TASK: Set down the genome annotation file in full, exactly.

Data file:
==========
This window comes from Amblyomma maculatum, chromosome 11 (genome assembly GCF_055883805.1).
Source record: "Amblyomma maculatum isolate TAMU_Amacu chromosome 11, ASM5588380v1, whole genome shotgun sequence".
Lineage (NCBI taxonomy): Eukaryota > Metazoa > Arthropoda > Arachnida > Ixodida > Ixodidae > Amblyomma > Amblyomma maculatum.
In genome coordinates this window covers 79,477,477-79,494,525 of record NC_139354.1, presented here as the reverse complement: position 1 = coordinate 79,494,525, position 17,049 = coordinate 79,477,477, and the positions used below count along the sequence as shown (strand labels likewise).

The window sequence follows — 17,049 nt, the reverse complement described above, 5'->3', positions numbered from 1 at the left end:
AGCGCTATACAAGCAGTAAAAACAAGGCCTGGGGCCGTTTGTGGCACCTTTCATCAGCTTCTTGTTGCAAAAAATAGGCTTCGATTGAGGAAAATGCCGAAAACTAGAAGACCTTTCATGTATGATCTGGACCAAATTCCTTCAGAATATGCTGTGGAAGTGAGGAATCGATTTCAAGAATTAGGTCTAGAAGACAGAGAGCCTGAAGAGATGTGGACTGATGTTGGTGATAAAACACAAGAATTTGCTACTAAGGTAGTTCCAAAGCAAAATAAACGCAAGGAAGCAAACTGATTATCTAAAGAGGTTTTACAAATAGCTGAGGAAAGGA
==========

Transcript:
This window comes from Amblyomma maculatum, chromosome 11 (genome assembly GCF_055883805.1).
Source record: "Amblyomma maculatum isolate TAMU_Amacu chromosome 11, ASM5588380v1, whole genome shotgun sequence".
Lineage (NCBI taxonomy): Eukaryota > Metazoa > Arthropoda > Arachnida > Ixodida > Ixodidae > Amblyomma > Amblyomma maculatum.
In genome coordinates this window covers 79,477,477-79,494,525 of record NC_139354.1, presented here as the reverse complement: position 1 = coordinate 79,494,525, position 17,049 = coordinate 79,477,477, and the positions used below count along the sequence as shown (strand labels likewise).

The window sequence follows — 17,049 nt, the reverse complement described above, 5'->3', positions numbered from 1 at the left end:
AGCGCTATACAAGCAGTAAAAACAAGGCCTGGGGCCGTTTGTGGCACCTTTCATCAGCTTCTTGTTGCAAAAAATAGGCTTCGATTGAGGAAAATGCCGAAAACTAGAAGACCTTTCATGTATGATCTGGACCAAATTCCTTCAGAATATGCTGTGGAAGTGAGGAATCGATTTCAAGAATTAGGTCTAGAAGACAGAGAGCCTGAAGAGATGTGGACTGATGTTGGTGATAAAACACAAGAATTTGCTACTAAGGTAGTTCCAAAGCAAAATAAACGCAAGGAAGCAAACTGATTATCTAAAGAGGTTTTACAAATAGCTGAGGAAAGGA